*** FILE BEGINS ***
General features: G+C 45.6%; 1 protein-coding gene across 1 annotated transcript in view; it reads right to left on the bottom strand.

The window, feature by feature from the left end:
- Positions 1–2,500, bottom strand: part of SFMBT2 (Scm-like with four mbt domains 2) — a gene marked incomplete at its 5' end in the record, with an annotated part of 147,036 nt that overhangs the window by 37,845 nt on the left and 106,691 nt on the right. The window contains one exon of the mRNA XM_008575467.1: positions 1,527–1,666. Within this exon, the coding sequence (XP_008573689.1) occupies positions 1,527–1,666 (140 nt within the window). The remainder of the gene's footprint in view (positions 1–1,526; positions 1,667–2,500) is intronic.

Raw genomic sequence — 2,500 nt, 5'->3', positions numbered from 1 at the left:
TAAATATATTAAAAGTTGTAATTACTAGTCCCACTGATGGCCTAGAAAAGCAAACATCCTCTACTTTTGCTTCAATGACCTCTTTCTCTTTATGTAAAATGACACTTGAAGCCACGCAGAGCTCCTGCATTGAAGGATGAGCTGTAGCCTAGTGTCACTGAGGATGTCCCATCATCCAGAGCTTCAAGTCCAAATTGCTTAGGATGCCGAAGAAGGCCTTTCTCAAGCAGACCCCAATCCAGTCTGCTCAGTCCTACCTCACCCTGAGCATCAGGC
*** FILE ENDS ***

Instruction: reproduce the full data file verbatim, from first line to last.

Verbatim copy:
General features: G+C 45.6%; 1 protein-coding gene across 1 annotated transcript in view; it reads right to left on the bottom strand.

The window, feature by feature from the left end:
- Positions 1–2,500, bottom strand: part of SFMBT2 (Scm-like with four mbt domains 2) — a gene marked incomplete at its 5' end in the record, with an annotated part of 147,036 nt that overhangs the window by 37,845 nt on the left and 106,691 nt on the right. The window contains one exon of the mRNA XM_008575467.1: positions 1,527–1,666. Within this exon, the coding sequence (XP_008573689.1) occupies positions 1,527–1,666 (140 nt within the window). The remainder of the gene's footprint in view (positions 1–1,526; positions 1,667–2,500) is intronic.

Raw genomic sequence — 2,500 nt, 5'->3', positions numbered from 1 at the left:
TAAATATATTAAAAGTTGTAATTACTAGTCCCACTGATGGCCTAGAAAAGCAAACATCCTCTACTTTTGCTTCAATGACCTCTTTCTCTTTATGTAAAATGACACTTGAAGCCACGCAGAGCTCCTGCATTGAAGGATGAGCTGTAGCCTAGTGTCACTGAGGATGTCCCATCATCCAGAGCTTCAAGTCCAAATTGCTTAGGATGCCGAAGAAGGCCTTTCTCAAGCAGACCCCAATCCAGTCTGCTCAGTCCTACCTCACCCTGAGCATCAGGC